Scientists unlock key to turning wastewater and sewage into power
As renewable energy sources goes, solar rays have historically hogged the limelight.
But two Virginia Tech researchers have stolen the spotlight from the sun by discovering a way to maximize the amount of electricity that can be generated from the wastewater we flush down the toilet.
An article published in Scientific Reports detailing their findings speaks to a growing sustainability movement to capture energy from existing waste to potentially make treatment facilities more energy-efficient.
Xueyang Feng and Jason He traced bacteria, which led them to discover that the working relationship between two specific substrates produced more energy than either did separately. This work will help take the mystery out of how electrochemically-active bacteria create energy. It could help in the development of new treatment system called a microbial fuel cell.
“Tracing the bacteria gave us a major piece of the puzzle to start generating electricity in a sustainable way,” said Feng, an assistant professor of biological systems engineering. “This is a step toward the growing trend to make wastewater treatment centers self-sustaining in the energy they use.”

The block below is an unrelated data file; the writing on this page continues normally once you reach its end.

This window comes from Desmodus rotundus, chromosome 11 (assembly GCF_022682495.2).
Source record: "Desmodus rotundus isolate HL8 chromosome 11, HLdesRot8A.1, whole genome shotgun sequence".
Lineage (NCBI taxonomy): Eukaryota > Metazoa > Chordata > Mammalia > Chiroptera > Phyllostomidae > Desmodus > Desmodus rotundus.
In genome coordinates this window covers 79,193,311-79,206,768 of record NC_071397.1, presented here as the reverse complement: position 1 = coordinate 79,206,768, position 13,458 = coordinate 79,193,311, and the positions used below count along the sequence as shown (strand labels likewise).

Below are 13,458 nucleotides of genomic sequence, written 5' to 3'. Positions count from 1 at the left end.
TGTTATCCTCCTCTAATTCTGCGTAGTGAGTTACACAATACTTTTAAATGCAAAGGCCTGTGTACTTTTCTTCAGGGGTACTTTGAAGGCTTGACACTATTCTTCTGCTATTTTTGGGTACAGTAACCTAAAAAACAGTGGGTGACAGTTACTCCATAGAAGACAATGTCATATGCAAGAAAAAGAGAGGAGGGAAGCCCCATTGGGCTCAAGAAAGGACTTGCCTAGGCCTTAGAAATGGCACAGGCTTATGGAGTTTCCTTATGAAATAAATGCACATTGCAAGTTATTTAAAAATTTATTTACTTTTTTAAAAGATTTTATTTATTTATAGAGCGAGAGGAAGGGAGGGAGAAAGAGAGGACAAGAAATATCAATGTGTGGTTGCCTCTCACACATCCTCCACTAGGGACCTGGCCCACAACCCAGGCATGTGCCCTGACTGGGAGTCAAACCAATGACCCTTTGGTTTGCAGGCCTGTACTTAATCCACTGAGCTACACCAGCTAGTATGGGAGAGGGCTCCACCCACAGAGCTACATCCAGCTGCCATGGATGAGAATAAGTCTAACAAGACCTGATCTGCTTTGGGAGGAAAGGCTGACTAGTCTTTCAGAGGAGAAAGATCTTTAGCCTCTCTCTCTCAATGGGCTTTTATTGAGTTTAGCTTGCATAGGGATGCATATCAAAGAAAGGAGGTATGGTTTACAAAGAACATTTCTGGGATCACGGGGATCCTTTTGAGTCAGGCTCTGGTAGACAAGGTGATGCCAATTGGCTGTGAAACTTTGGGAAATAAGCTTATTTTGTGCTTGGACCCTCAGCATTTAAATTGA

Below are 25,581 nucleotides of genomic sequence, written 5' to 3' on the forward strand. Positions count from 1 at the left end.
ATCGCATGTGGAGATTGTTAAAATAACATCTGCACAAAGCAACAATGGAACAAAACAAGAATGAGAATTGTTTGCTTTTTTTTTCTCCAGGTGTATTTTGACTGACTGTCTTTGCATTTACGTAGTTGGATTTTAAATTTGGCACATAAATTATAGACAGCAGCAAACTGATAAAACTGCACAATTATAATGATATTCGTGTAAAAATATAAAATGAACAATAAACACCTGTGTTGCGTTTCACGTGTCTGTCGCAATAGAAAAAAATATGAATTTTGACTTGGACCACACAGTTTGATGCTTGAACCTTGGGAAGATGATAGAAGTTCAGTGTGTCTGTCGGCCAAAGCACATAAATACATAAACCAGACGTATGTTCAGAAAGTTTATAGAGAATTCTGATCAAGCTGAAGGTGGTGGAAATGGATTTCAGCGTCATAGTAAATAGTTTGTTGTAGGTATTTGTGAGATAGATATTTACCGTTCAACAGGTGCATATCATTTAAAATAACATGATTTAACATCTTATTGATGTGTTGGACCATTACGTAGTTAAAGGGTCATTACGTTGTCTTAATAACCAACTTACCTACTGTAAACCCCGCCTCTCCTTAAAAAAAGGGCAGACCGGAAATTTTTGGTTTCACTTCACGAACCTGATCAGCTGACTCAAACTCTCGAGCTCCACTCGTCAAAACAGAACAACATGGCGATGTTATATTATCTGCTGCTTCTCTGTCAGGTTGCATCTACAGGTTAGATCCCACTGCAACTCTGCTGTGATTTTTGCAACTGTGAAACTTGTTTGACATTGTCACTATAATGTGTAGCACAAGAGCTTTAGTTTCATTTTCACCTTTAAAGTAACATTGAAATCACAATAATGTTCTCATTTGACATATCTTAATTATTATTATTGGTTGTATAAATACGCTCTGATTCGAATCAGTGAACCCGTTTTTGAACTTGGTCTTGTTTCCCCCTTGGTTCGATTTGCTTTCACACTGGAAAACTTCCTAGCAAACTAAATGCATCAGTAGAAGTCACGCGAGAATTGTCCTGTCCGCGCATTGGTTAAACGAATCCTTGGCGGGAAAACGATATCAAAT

The discovery is important because not all organics perform the same job in the same way. Some work because they are food for the electricity-generating bacteria while others are good at conducting energy.
While one substrate known as lactate was mainly metabolized by its host bacteria to support cell growth, another substrate known as formate was oxidized to release electrons for higher electricity generation.
The team found that when these two substrates are combined, the output of energy is far greater than when they are working separately. The organics work in tandem with receptors in fuel cells, and while research using microbial fuel cells is not new, the kind of organics that Feng and He used was novel in generating electricity because they were able to measure the symbiotic nature of two particular organics.
The unique methodology that allowed them to trace the metabolic pathways of the different strains of bacteria, called carbon 13 pathway analysis, was the first time this type of isotope labeling process was used in measuring metabolism in microbes, the researchers said. The analysis works by creating a non-radioactive isotope on a carbon group that is visible through a mass spectrometry.
Continue reading at Virginia Tech News.
Wastewater treatment image via Shutterstock.